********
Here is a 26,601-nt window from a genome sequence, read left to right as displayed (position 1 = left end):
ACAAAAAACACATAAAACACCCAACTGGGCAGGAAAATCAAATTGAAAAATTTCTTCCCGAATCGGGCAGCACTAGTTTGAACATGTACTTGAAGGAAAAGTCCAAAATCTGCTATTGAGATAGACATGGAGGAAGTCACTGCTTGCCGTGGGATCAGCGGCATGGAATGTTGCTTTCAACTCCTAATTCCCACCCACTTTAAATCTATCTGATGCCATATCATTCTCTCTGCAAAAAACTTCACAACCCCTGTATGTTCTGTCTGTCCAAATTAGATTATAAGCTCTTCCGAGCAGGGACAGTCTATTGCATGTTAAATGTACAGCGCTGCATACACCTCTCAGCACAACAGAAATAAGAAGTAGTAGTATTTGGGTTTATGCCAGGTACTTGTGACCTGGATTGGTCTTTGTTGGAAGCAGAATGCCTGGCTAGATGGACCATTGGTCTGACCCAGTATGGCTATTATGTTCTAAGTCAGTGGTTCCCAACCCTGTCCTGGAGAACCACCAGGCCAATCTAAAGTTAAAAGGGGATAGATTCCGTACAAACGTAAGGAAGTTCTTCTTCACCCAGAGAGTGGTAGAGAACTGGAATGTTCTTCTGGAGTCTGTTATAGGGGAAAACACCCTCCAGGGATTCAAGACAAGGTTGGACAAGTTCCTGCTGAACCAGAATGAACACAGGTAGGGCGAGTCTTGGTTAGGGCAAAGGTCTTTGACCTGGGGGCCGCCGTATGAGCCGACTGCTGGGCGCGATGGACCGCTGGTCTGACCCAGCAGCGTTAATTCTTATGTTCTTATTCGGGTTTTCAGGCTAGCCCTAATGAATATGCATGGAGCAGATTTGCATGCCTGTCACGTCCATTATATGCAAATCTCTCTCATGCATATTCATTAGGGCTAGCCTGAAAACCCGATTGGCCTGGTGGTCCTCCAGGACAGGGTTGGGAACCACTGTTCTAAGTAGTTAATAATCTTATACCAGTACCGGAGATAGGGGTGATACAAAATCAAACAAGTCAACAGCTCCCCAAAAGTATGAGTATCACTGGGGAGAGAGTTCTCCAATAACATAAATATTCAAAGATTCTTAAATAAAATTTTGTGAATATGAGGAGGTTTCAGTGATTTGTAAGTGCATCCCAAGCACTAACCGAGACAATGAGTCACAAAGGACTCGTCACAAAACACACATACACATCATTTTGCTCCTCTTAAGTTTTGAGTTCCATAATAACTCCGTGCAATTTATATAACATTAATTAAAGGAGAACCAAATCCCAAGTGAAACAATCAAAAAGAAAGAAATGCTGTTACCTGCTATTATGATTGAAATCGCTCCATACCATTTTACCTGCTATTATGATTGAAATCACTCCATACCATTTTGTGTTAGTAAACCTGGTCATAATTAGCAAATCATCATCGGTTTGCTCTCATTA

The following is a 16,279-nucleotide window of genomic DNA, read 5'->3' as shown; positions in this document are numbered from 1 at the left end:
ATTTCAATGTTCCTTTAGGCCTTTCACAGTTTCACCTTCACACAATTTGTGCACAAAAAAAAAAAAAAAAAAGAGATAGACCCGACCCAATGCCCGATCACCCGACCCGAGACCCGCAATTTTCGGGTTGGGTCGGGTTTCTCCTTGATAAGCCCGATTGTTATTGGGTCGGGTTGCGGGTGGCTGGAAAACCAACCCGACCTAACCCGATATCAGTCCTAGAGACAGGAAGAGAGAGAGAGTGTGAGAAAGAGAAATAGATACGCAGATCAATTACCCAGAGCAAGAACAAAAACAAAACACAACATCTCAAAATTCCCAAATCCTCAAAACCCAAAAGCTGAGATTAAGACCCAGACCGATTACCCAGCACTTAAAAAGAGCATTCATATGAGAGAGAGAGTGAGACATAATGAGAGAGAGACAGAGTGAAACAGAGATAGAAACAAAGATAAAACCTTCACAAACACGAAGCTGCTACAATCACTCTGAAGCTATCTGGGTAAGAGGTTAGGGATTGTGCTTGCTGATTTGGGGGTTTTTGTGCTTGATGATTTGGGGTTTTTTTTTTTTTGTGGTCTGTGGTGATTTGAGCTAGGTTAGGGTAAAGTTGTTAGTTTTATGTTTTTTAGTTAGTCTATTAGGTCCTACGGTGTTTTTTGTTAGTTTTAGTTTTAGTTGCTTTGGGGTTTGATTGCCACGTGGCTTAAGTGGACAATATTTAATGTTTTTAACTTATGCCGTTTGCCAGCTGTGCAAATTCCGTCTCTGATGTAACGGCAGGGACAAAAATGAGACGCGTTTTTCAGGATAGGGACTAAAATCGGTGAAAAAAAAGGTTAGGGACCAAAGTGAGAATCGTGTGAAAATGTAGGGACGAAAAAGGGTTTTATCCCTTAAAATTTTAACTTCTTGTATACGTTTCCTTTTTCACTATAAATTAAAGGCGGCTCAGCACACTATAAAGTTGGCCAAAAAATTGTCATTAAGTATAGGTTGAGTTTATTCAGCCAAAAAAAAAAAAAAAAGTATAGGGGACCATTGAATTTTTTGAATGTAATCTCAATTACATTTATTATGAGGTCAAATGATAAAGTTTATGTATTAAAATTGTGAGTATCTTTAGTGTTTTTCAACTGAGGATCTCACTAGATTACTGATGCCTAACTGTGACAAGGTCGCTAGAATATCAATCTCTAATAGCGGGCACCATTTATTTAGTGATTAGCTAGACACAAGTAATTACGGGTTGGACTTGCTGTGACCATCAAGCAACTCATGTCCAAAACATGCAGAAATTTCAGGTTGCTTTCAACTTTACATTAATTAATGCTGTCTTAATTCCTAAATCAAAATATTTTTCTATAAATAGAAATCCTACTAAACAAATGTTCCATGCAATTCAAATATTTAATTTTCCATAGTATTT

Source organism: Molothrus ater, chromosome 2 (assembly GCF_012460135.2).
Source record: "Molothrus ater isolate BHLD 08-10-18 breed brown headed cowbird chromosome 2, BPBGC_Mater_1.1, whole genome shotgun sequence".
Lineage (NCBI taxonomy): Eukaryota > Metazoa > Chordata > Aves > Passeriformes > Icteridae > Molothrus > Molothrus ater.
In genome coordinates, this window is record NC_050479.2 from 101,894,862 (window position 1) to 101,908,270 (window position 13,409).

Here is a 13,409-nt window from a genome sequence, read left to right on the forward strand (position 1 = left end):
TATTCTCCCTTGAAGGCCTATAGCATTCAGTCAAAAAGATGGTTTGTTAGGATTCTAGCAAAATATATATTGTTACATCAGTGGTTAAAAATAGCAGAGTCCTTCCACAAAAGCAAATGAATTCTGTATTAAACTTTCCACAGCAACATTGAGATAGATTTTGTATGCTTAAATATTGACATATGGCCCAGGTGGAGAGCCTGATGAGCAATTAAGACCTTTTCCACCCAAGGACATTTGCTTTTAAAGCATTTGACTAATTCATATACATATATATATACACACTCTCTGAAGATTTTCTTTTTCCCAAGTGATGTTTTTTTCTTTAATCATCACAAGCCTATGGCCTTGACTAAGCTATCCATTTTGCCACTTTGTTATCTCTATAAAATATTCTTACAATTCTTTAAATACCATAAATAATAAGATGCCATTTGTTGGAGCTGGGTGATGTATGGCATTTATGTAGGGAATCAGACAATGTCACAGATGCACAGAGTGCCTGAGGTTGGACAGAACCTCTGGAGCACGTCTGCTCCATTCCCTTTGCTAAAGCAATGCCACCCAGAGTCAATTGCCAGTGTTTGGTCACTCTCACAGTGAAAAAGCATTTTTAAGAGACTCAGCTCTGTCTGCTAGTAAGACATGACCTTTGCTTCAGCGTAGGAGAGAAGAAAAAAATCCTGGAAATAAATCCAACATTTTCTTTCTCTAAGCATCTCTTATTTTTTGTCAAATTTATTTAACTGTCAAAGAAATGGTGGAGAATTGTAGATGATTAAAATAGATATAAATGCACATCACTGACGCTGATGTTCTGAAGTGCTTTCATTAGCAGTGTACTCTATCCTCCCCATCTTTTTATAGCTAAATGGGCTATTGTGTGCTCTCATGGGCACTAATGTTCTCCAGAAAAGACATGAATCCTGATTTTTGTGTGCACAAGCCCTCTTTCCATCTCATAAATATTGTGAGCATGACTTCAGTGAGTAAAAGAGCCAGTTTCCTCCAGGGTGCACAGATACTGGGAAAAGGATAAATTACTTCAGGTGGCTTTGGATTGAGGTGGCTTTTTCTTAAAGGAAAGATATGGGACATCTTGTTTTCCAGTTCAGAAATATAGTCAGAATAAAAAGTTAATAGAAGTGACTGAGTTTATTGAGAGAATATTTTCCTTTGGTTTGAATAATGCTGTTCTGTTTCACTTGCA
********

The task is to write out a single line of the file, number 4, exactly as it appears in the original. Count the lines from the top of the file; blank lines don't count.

ATTTCAATGTTCCTTTAGGCCTTTCACAGTTTCACCTTCACACAATTTGTGCACAAAAAAAAAAAAAAAAAAGAGATAGACCCGACCCAATGCCCGATCACCCGACCCGAGACCCGCAATTTTCGGGTTGGGTCGGGTTTCTCCTTGATAAGCCCGATTGTTATTGGGTCGGGTTGCGGGTGGCTGGAAAACCAACCCGACCTAACCCGATATCAGTCCTAGAGACAGGAAGAGAGAGAGAGTGTGAGAAAGAGAAATAGATACGCAGATCAATTACCCAGAGCAAGAACAAAAACAAAACACAACATCTCAAAATTCCCAAATCCTCAAAACCCAAAAGCTGAGATTAAGACCCAGACCGATTACCCAGCACTTAAAAAGAGCATTCATATGAGAGAGAGAGTGAGACATAATGAGAGAGAGACAGAGTGAAACAGAGATAGAAACAAAGATAAAACCTTCACAAACACGAAGCTGCTACAATCACTCTGAAGCTATCTGGGTAAGAGGTTAGGGATTGTGCTTGCTGATTTGGGGGTTTTTGTGCTTGATGATTTGGGGTTTTTTTTTTTTTGTGGTCTGTGGTGATTTGAGCTAGGTTAGGGTAAAGTTGTTAGTTTTATGTTTTTTAGTTAGTCTATTAGGTCCTACGGTGTTTTTTGTTAGTTTTAGTTTTAGTTGCTTTGGGGTTTGATTGCCACGTGGCTTAAGTGGACAATATTTAATGTTTTTAACTTATGCCGTTTGCCAGCTGTGCAAATTCCGTCTCTGATGTAACGGCAGGGACAAAAATGAGACGCGTTTTTCAGGATAGGGACTAAAATCGGTGAAAAAAAAGGTTAGGGACCAAAGTGAGAATCGTGTGAAAATGTAGGGACGAAAAAGGGTTTTATCCCTTAAAATTTTAACTTCTTGTATACGTTTCCTTTTTCACTATAAATTAAAGGCGGCTCAGCACACTATAAAGTTGGCCAAAAAATTGTCATTAAGTATAGGTTGAGTTTATTCAGCCAAAAAAAAAAAAAAAAGTATAGGGGACCATTGAATTTTTTGAATGTAATCTCAATTACATTTATTATGAGGTCAAATGATAAAGTTTATGTATTAAAATTGTGAGTATCTTTAGTGTTTTTCAACTGAGGATCTCACTAGATTACTGATGCCTAACTGTGACAAGGTCGCTAGAATATCAATCTCTAATAGCGGGCACCATTTATTTAGTGATTAGCTAGACACAAGTAATTACGGGTTGGACTTGCTGTGACCATCAAGCAACTCATGTCCAAAACATGCAGAAATTTCAGGTTGCTTTCAACTTTACATTAATTAATGCTGTCTTAATTCCTAAATCAAAATATTTTTCTATAAATAGAAATCCTACTAAACAAATGTTCCATGCAATTCAAATATTTAATTTTCCATAGTATTT